Father stopped me. He asked me to follow him to his study. His lung disease had progressed by then and he panted with the excitement of the effort. He took out a brown paper cover from inside a plastic box and said, "try one of these, it may work." I turned the brown paper cover to loosen the rubber band and saw his label for the contents inside the cover - 'Dead starters'.

My father was born in 1917, the year Indian soldiers who fought for the British in the First World War returned to their villages. Just two years before he was born, Mohandas Karamchand Gandhi, an Indian lawyer had returned from South Africa. Though not as an active participant, he had lived through the freedom movement and World War II. He had experienced scarcity, rationing and queues. For him there was nothing wrong in coaxing a dead starter to work for a few more months. 

Though the economic reforms were initiated in 1991, in 1995 (when my father tried to resuscitate starters) the Indian economy was not soaring. But even by then the use and throw culture was slowly coming into practice. Summer this year, when I had parked my Maruti 800 in Swaraj Round, Thrissur, I found a friendly message hanging from my rear view mirror. "Exchange your old car for a new Nissan Micra," it read. Just like that?

High domestic production and high domestic consumption is good for the economy. It is better than the export-led economies (like in South-East Asia before the crash of 1997), or the import-led economies (like in much of Africa). However, when consumption becomes an end in itself, when today's goods and services are bought from tomorrow's expected earnings, there could be danger ahead.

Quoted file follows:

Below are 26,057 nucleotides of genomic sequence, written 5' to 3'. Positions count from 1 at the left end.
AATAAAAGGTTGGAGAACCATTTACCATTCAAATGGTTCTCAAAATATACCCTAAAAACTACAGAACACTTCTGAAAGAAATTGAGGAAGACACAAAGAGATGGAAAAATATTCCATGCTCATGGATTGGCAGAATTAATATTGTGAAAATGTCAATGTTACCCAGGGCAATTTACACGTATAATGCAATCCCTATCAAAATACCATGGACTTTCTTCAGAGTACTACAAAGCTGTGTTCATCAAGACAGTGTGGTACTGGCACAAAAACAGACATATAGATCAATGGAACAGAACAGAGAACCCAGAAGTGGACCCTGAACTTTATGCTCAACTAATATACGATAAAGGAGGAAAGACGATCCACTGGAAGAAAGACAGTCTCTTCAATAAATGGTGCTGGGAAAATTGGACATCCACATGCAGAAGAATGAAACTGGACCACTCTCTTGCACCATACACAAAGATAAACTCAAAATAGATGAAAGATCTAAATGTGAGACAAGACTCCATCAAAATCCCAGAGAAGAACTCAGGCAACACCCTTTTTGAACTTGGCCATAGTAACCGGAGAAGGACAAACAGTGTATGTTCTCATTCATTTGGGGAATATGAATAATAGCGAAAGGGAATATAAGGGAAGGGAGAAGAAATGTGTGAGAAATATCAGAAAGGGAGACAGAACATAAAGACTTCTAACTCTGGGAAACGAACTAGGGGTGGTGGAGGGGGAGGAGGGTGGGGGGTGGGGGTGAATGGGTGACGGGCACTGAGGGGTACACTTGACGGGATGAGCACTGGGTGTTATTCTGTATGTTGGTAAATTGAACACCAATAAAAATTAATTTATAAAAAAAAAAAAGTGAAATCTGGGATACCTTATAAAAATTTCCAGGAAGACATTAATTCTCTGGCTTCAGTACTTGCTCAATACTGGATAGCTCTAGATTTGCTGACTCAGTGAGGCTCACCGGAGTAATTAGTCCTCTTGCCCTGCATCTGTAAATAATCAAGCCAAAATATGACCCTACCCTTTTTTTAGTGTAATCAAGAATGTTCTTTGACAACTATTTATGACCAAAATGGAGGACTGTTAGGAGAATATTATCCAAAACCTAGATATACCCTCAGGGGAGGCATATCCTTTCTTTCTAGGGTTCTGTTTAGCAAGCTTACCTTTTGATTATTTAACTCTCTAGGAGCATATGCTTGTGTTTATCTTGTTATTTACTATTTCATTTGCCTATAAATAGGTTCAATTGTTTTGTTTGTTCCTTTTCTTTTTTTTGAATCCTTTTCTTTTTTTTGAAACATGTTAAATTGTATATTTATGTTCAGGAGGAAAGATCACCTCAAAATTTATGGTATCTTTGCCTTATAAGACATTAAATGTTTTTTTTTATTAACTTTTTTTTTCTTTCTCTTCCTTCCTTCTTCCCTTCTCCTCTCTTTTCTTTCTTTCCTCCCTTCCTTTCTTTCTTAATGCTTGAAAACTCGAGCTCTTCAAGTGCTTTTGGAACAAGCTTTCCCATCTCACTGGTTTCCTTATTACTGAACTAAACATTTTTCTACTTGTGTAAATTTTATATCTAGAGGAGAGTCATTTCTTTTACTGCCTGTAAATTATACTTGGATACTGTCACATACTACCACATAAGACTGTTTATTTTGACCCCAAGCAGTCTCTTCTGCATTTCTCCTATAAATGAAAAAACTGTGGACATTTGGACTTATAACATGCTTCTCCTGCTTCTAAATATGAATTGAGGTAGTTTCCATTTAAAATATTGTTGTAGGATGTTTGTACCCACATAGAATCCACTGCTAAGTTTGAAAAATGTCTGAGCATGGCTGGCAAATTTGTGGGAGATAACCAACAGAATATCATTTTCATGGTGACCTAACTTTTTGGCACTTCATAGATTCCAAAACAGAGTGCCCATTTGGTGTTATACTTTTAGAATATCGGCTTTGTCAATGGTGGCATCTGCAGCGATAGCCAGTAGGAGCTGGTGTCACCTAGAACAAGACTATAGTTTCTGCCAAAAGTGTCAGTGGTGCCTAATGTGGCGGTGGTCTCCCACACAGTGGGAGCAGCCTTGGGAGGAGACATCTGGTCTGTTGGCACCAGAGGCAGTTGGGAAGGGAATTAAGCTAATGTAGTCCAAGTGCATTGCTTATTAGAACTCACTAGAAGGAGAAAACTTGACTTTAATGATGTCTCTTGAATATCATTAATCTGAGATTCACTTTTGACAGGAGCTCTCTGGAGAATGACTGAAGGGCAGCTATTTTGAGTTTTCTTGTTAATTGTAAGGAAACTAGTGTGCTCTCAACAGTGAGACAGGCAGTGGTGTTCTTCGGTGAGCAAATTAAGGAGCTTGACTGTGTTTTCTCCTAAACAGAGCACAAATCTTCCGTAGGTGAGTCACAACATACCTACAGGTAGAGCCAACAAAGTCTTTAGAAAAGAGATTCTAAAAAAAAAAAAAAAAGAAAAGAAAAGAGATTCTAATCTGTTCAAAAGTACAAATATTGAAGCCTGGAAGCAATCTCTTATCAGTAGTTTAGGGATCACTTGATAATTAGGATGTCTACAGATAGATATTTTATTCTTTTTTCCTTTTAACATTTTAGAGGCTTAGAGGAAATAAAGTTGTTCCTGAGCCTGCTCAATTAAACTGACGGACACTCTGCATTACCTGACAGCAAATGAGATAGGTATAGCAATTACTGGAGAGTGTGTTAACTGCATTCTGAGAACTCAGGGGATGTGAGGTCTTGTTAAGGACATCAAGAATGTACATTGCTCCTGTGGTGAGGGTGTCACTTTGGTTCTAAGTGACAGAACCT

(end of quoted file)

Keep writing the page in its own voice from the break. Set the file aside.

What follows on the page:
I was a journalist when Sir Richard Jolly, lead author of the 1996 Human Development Report which focused on 'consumption', came to Chennai to release the report. Explaining the concept of consumption to us, Sir Richard said that when the human waistline expands beyond 34 inches then the problems due to consumption starts. I presume the conceptual 34-inch waistline also exists for national economies.

Mall owners in Chennai today will assure me that waist size does not matter. They have jeans for all sizes. They also have jeans of all brands. They have enough jeans chasing my money.

This summer the contrast was yet stronger for me, since I was coming to Chennai from Cotonou in Benin, West Africa. In Cotonou, good money has to go chasing for goods and services. In fact, the city has a used-jeans market. I do not know how the supply chain to this market works, but I would not be surprised if the jeans used and put aside in Chennai would find their way here through a network of international traders.

To get a snapshot picture of the Indian socio-economy between 1995 and the present, I referred the United Nations Millennium Development Goal indicators. Infant mortality dropped from 72 per thousand births in 1995 (starting year for all remaining comparisons) to 48 per thousand births in 2010. Under-five mortality dropped from 100 per thousand births to 63 per thousand births in 2010. Maternal mortality dropped from 470 per 100,000 live births to 230 per 100,000 live births in 2008. The percentage of HIV incidence rate (mid point) in 15 to 49-year old decreased from 0.06% to 0.02% in 2009. With the exception of tuberculosis, which showed a slight increase both in prevalence and death rate, all other health indicators have improved between 1995 and 2011.